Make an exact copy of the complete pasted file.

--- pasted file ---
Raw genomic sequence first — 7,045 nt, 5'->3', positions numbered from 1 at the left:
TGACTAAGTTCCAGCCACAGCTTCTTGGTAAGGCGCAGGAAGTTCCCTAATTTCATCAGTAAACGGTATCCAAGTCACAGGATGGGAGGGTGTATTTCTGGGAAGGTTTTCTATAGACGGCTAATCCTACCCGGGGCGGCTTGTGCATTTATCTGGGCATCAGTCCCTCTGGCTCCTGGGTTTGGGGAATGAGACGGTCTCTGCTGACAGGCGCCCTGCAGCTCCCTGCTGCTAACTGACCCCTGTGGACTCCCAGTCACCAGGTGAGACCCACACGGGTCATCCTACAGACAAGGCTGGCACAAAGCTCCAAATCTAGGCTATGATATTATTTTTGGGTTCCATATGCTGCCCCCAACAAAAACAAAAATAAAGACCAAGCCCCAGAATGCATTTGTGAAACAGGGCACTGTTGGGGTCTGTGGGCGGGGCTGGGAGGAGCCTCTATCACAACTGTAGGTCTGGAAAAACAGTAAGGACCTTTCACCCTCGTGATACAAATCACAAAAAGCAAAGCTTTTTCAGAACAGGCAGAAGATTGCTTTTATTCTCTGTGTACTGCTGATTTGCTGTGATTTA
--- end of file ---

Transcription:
Raw genomic sequence first — 7,045 nt, 5'->3', positions numbered from 1 at the left:
TGACTAAGTTCCAGCCACAGCTTCTTGGTAAGGCGCAGGAAGTTCCCTAATTTCATCAGTAAACGGTATCCAAGTCACAGGATGGGAGGGTGTATTTCTGGGAAGGTTTTCTATAGACGGCTAATCCTACCCGGGGCGGCTTGTGCATTTATCTGGGCATCAGTCCCTCTGGCTCCTGGGTTTGGGGAATGAGACGGTCTCTGCTGACAGGCGCCCTGCAGCTCCCTGCTGCTAACTGACCCCTGTGGACTCCCAGTCACCAGGTGAGACCCACACGGGTCATCCTACAGACAAGGCTGGCACAAAGCTCCAAATCTAGGCTATGATATTATTTTTGGGTTCCATATGCTGCCCCCAACAAAAACAAAAATAAAGACCAAGCCCCAGAATGCATTTGTGAAACAGGGCACTGTTGGGGTCTGTGGGCGGGGCTGGGAGGAGCCTCTATCACAACTGTAGGTCTGGAAAAACAGTAAGGACCTTTCACCCTCGTGATACAAATCACAAAAAGCAAAGCTTTTTCAGAACAGGCAGAAGATTGCTTTTATTCTCTGTGTACTGCTGATTTGCTGTGATTTA